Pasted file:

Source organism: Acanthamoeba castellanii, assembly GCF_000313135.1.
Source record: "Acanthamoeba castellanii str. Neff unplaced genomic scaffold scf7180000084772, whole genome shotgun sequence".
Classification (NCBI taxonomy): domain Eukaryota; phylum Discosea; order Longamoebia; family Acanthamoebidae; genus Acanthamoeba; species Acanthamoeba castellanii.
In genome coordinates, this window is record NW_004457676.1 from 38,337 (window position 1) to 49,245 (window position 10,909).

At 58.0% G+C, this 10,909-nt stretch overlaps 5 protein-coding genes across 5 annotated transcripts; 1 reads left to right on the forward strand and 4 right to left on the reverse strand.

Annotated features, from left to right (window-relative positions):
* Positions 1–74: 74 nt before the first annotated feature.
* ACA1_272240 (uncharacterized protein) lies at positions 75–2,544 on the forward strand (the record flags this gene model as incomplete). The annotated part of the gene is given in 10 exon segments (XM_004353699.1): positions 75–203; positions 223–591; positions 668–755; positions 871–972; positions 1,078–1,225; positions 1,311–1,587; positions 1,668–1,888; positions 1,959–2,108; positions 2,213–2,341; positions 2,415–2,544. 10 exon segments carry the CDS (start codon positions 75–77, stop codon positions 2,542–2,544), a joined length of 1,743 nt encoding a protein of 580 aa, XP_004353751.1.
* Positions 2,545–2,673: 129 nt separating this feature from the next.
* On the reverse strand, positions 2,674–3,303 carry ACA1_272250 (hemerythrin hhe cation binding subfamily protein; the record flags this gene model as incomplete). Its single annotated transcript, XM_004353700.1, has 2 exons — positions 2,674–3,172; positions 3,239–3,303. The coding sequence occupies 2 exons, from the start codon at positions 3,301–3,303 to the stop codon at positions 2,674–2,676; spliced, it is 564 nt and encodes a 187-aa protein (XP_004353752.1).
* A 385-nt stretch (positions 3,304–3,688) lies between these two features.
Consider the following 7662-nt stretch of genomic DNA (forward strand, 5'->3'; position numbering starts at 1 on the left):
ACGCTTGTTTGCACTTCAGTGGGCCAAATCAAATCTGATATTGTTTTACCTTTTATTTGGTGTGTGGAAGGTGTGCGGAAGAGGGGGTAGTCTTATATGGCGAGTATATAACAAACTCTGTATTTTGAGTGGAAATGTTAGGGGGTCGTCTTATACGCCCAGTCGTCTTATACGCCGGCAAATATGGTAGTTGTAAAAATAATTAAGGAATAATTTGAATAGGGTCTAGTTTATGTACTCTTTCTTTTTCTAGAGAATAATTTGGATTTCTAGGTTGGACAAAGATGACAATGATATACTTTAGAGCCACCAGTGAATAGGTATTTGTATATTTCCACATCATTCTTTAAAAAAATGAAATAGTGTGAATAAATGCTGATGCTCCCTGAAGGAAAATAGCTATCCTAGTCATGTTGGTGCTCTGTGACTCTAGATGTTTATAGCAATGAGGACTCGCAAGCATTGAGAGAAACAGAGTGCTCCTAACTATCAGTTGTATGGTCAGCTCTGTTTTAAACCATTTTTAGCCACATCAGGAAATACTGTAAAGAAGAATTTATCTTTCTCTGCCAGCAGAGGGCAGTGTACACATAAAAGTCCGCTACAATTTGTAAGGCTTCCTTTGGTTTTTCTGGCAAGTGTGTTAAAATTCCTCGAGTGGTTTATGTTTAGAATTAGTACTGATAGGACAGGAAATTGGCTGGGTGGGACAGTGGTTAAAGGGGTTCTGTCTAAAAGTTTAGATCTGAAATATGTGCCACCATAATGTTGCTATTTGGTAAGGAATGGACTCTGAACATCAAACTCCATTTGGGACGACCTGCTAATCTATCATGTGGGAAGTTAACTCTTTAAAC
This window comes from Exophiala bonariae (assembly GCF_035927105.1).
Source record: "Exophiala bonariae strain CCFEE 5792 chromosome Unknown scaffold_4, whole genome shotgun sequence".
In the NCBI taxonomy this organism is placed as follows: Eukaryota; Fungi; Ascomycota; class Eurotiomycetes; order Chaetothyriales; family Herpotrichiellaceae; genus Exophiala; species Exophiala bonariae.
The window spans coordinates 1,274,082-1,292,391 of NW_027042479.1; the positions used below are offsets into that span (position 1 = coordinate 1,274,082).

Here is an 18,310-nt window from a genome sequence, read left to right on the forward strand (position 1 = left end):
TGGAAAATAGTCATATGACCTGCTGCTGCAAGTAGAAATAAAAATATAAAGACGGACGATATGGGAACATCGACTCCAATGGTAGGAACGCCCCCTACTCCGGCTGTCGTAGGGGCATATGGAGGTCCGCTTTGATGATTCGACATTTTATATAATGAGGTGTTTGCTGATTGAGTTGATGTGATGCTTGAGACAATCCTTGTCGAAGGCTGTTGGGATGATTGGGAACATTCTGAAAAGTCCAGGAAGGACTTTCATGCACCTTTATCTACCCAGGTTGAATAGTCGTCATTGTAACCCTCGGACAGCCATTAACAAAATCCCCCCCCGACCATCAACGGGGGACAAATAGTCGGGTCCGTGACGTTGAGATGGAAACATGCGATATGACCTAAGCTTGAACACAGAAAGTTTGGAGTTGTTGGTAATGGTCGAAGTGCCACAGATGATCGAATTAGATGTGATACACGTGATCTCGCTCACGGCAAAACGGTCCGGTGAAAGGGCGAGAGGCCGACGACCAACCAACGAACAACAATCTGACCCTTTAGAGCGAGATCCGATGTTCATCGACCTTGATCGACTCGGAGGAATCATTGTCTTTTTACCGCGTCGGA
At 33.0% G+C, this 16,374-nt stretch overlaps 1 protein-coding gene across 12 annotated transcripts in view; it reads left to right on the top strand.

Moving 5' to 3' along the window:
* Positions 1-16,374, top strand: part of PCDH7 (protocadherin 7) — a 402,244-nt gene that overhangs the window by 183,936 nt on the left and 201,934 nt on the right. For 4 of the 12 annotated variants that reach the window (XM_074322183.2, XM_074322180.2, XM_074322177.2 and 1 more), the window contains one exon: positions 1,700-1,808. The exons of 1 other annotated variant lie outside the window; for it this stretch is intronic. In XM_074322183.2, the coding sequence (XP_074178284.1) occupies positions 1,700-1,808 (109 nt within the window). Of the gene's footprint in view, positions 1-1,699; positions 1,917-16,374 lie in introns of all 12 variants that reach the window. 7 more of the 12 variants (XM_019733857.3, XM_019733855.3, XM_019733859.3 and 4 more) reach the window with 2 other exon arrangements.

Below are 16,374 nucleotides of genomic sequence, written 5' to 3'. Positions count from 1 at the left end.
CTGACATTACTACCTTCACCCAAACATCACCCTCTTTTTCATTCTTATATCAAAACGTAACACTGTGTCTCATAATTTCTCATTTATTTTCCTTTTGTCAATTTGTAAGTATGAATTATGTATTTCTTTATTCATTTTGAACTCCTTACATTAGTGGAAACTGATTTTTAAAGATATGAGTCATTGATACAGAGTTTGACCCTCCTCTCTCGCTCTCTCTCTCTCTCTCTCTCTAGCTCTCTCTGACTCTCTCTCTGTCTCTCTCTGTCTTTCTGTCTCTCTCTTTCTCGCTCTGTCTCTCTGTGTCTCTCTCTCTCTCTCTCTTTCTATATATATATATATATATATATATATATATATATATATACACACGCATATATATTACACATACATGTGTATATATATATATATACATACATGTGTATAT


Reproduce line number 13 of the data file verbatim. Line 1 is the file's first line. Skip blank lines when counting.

ACGCTTGTTTGCACTTCAGTGGGCCAAATCAAATCTGATATTGTTTTACCTTTTATTTGGTGTGTGGAAGGTGTGCGGAAGAGGGGGTAGTCTTATATGGCGAGTATATAACAAACTCTGTATTTTGAGTGGAAATGTTAGGGGGTCGTCTTATACGCCCAGTCGTCTTATACGCCGGCAAATATGGTAGTTGTAAAAATAATTAAGGAATAATTTGAATAGGGTCTAGTTTATGTACTCTTTCTTTTTCTAGAGAATAATTTGGATTTCTAGGTTGGACAAAGATGACAATGATATACTTTAGAGCCACCAGTGAATAGGTATTTGTATATTTCCACATCATTCTTTAAAAAAATGAAATAGTGTGAATAAATGCTGATGCTCCCTGAAGGAAAATAGCTATCCTAGTCATGTTGGTGCTCTGTGACTCTAGATGTTTATAGCAATGAGGACTCGCAAGCATTGAGAGAAACAGAGTGCTCCTAACTATCAGTTGTATGGTCAGCTCTGTTTTAAACCATTTTTAGCCACATCAGGAAATACTGTAAAGAAGAATTTATCTTTCTCTGCCAGCAGAGGGCAGTGTACACATAAAAGTCCGCTACAATTTGTAAGGCTTCCTTTGGTTTTTCTGGCAAGTGTGTTAAAATTCCTCGAGTGGTTTATGTTTAGAATTAGTACTGATAGGACAGGAAATTGGCTGGGTGGGACAGTGGTTAAAGGGGTTCTGTCTAAAAGTTTAGATCTGAAATATGTGCCACCATAATGTTGCTATTTGGTAAGGAATGGACTCTGAACATCAAACTCCATTTGGGACGACCTGCTAATCTATCATGTGGGAAGTTAACTCTTTAAAC